Tunisia's president says racism accusations ‘malicious and misleading’

'I'm not racist, I have black friends,' says Kais Saied after migrant row

Tunisian President Kais Saied with President of Guinea Bissau Umaro Sissoco Embalo at the Carthage Palace in Tunis. AFP
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Tunisian President Kais Saied has again denied allegations of racism after saying sub-Saharan migrants threatened the country’s Arab identity during a meeting with Guinea Bissau President Umaro Sissoco Embalo saying that he has family members married to "Africans".

Such accusations are nothing but “malicious and misleading accounts” that aim to offend Tunisia and other African states, Mr Saied said during the press conference on Wednesday evening.

“What are they talking about?” he said. “I have many family members who are married to Africans.”

He also said that he had friends at university who were Africans as well as neighbours who used to work for the African Development Bank.

Mr Embalo appeared to offer Mr Saied support during the press conference, but reminded his Tunisian counterpart that he too was African.

“I cannot believe that you [Kais Saied] can be xenophobic or racist, you yourself are African,” Mr Embalo said.

Mr Embalo continued to say that “some people do not know geography and might need lessons", stressing that everyone is African regardless of which region they belong to in the African continent.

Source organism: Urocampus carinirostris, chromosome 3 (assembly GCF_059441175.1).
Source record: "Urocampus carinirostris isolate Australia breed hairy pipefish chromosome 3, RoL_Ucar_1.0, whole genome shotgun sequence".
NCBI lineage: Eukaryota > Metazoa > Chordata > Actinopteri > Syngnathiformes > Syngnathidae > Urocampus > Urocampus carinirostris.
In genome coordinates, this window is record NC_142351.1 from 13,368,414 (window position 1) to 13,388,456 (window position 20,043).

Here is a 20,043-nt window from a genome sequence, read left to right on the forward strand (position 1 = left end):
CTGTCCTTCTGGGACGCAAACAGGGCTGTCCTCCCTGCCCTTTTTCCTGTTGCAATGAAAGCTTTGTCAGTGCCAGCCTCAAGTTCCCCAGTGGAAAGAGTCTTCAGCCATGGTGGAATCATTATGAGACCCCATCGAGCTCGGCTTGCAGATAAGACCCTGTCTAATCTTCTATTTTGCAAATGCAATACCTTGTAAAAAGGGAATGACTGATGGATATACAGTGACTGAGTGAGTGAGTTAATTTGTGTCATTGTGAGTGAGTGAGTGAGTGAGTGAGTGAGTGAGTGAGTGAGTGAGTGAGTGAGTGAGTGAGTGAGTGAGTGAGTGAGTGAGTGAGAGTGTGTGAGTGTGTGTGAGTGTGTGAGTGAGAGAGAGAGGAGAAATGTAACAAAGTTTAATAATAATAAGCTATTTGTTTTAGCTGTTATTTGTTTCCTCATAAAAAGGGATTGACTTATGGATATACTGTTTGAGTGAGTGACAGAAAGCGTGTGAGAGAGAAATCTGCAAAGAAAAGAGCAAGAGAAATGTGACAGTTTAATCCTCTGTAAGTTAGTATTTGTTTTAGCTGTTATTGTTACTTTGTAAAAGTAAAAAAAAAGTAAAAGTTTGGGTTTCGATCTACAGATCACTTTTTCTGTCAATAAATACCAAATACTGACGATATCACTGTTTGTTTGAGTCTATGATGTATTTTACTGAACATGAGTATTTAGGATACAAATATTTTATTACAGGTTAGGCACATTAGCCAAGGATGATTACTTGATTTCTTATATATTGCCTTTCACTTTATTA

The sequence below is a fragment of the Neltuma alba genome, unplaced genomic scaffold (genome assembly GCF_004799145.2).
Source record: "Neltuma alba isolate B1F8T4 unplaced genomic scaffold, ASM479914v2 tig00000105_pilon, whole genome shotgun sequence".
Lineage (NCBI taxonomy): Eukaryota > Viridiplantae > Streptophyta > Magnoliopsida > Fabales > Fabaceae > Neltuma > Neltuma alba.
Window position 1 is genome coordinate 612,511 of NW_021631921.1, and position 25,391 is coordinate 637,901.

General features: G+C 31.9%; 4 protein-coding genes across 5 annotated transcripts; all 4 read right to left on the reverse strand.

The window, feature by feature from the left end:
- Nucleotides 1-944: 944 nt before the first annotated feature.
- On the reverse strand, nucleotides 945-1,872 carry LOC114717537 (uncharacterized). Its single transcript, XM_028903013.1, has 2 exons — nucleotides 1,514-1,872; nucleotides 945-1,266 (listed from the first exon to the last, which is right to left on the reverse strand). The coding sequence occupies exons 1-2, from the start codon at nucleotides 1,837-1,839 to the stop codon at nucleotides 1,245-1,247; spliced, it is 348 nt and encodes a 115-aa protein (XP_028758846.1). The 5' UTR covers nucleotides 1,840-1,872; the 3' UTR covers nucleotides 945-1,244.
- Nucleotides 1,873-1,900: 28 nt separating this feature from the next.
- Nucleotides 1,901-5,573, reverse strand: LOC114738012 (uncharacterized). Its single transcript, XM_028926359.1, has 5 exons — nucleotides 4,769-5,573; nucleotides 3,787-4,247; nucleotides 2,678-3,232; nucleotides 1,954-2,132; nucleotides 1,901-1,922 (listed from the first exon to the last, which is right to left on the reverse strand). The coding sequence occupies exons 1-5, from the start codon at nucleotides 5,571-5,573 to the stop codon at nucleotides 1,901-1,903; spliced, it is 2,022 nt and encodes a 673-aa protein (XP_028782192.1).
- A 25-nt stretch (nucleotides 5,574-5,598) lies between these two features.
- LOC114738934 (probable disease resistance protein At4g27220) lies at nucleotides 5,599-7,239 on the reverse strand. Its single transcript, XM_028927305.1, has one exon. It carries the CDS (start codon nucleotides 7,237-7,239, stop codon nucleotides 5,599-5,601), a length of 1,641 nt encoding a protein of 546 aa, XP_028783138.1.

“Some people misinterpret statements and I have had that happen with me before as well.”

He also pointed out that Tunisia has been a hospitable country for Africans with many Sub-Saharan students receiving scholarships from the Tunisian state to pursue their undergraduate degrees in its universities.

The latest comments come after a meeting of the Tunisian National Security Council in late February in which Mr Saied called the sub-Saharan migrant community residing in his country “a form of occupation” and part of “a criminal plan to alter the demographic composition of Tunisia”.

His statements sparked a widespread backlash both domestically and abroad.

In the weeks since, police have detained hundreds of black people in Tunisia regardless of nationality.

Citizens and migrants alike have reported facing racially motivated violence with landlords evicting many from their homes and several others losing their jobs due to the crisis.

Some countries such as Ivory Coast, Mali and Guinea organised voluntary repatriation trips for their citizens.

However, many remain in precarious conditions with hundreds camping in front of embassies and the UN’s International Migration Organisation headquarters in Tunis.

The body called on Tunisia to uphold its international obligations towards migrants on Wednesday.

“We urge States, international actors, as well as the media to collectively counter harmful and negative rhetoric, hate speech and hate crimes,” the IOM said.

UN Secretary General Antonio Guterres expressed his shock at the dehumanising rhetoric targeting migrants everywhere.

“When I hear political leaders describing migrants in a way that doesn’t take into account their dignity and the fact that they are human beings, with human rights, is something that deeply shocks me... It shocks me in Tunisia, it shocks me in Europe, it shocks me everywhere.”

Despite the denials he has whipped up racist action against black people in his country, on Wednesday Mr Saeid indicated that he does not accept the phenomenon of human trafficking, which targets Africans in particular, whether in Tunisia or abroad.

Updated: March 09, 2023, 1:48 PM